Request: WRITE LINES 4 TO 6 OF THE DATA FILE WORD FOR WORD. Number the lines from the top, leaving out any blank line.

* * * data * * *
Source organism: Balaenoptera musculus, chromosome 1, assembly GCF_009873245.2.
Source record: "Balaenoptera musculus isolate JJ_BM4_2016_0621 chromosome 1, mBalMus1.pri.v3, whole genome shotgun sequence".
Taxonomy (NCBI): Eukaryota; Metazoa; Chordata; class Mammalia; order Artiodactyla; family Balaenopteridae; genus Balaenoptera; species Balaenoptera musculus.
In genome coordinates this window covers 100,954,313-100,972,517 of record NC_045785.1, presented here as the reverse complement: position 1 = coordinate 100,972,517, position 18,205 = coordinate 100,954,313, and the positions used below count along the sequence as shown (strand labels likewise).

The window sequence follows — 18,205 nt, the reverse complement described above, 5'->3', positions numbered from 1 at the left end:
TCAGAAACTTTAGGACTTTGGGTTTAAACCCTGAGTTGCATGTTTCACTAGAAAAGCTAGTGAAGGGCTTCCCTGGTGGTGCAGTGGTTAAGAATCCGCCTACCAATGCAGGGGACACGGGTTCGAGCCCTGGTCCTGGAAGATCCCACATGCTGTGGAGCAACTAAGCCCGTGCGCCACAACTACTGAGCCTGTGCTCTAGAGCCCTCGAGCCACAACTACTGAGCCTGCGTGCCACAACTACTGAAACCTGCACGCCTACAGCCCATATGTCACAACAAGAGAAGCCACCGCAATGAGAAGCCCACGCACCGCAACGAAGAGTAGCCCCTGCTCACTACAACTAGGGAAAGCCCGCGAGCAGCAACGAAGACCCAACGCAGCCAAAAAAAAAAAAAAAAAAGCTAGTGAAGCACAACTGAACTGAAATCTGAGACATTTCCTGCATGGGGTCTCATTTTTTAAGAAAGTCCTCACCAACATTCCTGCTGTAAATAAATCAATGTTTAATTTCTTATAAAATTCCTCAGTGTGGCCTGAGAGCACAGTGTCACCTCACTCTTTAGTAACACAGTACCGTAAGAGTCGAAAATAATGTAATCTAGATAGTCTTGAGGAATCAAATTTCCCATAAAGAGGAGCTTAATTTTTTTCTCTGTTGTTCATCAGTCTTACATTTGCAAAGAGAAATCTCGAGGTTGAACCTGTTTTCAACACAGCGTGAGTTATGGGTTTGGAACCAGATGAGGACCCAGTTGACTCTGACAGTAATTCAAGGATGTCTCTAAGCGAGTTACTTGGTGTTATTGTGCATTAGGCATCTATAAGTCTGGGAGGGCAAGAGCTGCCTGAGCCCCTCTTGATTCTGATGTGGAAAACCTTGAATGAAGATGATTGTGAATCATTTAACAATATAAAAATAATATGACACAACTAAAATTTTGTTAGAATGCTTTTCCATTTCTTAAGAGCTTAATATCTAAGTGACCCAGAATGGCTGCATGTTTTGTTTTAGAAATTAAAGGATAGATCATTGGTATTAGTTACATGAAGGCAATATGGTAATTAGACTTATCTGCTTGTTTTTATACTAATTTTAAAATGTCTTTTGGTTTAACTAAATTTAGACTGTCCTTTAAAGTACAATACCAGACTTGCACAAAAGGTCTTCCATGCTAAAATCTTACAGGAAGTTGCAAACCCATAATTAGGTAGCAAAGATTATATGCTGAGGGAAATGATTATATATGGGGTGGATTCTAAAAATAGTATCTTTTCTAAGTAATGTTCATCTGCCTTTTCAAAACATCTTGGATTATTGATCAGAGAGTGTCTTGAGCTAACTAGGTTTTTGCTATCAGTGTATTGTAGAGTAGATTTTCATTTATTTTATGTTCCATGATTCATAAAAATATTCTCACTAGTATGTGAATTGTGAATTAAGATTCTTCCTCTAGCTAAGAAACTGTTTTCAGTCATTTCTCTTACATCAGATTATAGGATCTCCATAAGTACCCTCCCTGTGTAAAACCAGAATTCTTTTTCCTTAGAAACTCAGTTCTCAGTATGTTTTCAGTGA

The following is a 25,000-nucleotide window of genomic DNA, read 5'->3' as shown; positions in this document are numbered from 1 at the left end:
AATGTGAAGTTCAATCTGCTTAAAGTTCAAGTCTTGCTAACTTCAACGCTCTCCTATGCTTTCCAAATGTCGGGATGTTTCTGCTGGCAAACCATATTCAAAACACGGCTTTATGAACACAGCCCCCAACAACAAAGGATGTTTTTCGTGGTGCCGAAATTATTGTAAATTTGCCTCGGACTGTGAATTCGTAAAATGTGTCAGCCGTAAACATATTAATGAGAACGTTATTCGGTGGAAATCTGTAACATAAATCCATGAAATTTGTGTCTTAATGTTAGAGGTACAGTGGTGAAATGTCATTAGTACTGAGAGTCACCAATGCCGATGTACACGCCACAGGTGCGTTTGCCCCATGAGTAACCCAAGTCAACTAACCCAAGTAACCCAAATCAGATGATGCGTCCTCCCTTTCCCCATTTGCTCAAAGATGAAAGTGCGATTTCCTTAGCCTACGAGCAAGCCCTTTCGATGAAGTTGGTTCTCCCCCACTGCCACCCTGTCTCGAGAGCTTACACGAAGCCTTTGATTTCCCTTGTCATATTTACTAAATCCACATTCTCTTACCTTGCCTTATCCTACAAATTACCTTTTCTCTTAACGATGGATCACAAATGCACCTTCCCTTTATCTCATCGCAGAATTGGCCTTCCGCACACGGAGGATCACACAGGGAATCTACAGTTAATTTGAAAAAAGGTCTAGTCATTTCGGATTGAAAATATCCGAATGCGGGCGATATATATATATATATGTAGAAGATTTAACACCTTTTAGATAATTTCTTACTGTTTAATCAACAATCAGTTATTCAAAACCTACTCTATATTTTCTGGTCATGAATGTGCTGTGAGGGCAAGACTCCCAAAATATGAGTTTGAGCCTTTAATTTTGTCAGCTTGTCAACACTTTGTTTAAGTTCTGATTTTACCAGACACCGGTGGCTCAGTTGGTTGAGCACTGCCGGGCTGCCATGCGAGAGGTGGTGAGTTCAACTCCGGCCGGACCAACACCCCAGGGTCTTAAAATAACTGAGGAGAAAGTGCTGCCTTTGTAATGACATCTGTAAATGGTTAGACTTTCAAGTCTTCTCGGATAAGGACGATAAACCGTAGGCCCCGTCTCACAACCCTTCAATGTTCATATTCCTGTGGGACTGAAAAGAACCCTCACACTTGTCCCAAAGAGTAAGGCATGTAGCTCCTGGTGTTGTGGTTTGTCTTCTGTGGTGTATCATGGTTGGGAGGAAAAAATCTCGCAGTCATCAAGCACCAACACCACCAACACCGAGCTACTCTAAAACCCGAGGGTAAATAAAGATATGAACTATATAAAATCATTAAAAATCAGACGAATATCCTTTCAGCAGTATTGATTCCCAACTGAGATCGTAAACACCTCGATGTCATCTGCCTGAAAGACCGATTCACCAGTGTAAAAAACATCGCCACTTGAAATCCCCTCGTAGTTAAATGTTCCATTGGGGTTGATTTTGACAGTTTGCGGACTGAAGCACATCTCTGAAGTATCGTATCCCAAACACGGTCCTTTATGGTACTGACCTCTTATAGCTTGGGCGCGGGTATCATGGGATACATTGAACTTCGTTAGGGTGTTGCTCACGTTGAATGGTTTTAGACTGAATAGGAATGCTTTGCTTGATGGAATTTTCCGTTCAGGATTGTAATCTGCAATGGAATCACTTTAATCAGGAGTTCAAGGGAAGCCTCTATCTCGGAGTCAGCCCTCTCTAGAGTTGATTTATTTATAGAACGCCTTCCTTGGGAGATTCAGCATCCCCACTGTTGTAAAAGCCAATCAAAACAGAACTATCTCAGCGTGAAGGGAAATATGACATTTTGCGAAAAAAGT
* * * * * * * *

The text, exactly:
In genome coordinates this window covers 100,954,313-100,972,517 of record NC_045785.1, presented here as the reverse complement: position 1 = coordinate 100,972,517, position 18,205 = coordinate 100,954,313, and the positions used below count along the sequence as shown (strand labels likewise).

The window sequence follows — 18,205 nt, the reverse complement described above, 5'->3', positions numbered from 1 at the left end:
TCAGAAACTTTAGGACTTTGGGTTTAAACCCTGAGTTGCATGTTTCACTAGAAAAGCTAGTGAAGGGCTTCCCTGGTGGTGCAGTGGTTAAGAATCCGCCTACCAATGCAGGGGACACGGGTTCGAGCCCTGGTCCTGGAAGATCCCACATGCTGTGGAGCAACTAAGCCCGTGCGCCACAACTACTGAGCCTGTGCTCTAGAGCCCTCGAGCCACAACTACTGAGCCTGCGTGCCACAACTACTGAAACCTGCACGCCTACAGCCCATATGTCACAACAAGAGAAGCCACCGCAATGAGAAGCCCACGCACCGCAACGAAGAGTAGCCCCTGCTCACTACAACTAGGGAAAGCCCGCGAGCAGCAACGAAGACCCAACGCAGCCAAAAAAAAAAAAAAAAAAGCTAGTGAAGCACAACTGAACTGAAATCTGAGACATTTCCTGCATGGGGTCTCATTTTTTAAGAAAGTCCTCACCAACATTCCTGCTGTAAATAAATCAATGTTTAATTTCTTATAAAATTCCTCAGTGTGGCCTGAGAGCACAGTGTCACCTCACTCTTTAGTAACACAGTACCGTAAGAGTCGAAAATAATGTAATCTAGATAGTCTTGAGGAATCAAATTTCCCATAAAGAGGAGCTTAATTTTTTTCTCTGTTGTTCATCAGTCTTACATTTGCAAAGAGAAATCTCGAGGTTGAACCTGTTTTCAACACAGCGTGAGTTATGGGTTTGGAACCAGATGAGGACCCAGTTGACTCTGACAGTAATTCAAGGATGTCTCTAAGCGAGTTACTTGGTGTTATTGTGCATTAGGCATCTATAAGTCTGGGAGGGCAAGAGCTGCCTGAGCCCCTCTTGATTCTGATGTGGAAAACCTTGAATGAAGATGATTGTGAATCATTTAACAATATAAAAATAATATGACACAACTAAAATTTTGTTAGAATGCTTTTCCATTTCTTAAGAGCTTAATATCTAAGTGACCCAGAATGGCTGCATGTTTTGTTTTAGAAATTAAAGGATAGATCATTGGTATTAGTTACATGAAGGCAATATGGTAATTAGACTTATCTGCTTGTTTTTATACTAATTTTAAAATGTCTTTTGGTTTAACTAAATTTAGACTGTCCTTTAAAGTACAATACCAGACTTGCACAAAAGGTCTTCCATGCTAAAATCTTACAGGAAGTTGCAAACCCATAATTAGGTAGCAAAGATTATATGCTGAGGGAAATGATTATATATGGGGTGGATTCTAAAAATAGTATCTTTTCTAAGTAATGTTCATCTGCCTTTTCAAAACATCTTGGATTATTGATCAGAGAGTGTCTTGAGCTAACTAGGTTTTTGCTATCAGTGTATTGTAGAGTAGATTTTCATTTATTTTATGTTCCATGATTCATAAAAATATTCTCACTAGTATGTGAATTGTGAATTAAGATTCTTCCTCTAGCTAAGAAACTGTTTTCAGTCATTTCTCTTACATCAGATTATAGGATCTCCATAAGTACCCTCCCTGTGTAAAACCAGAATTCTTTTTCCTTAGAAACTCAGTTCTCAGTATGTTTTCAGTGA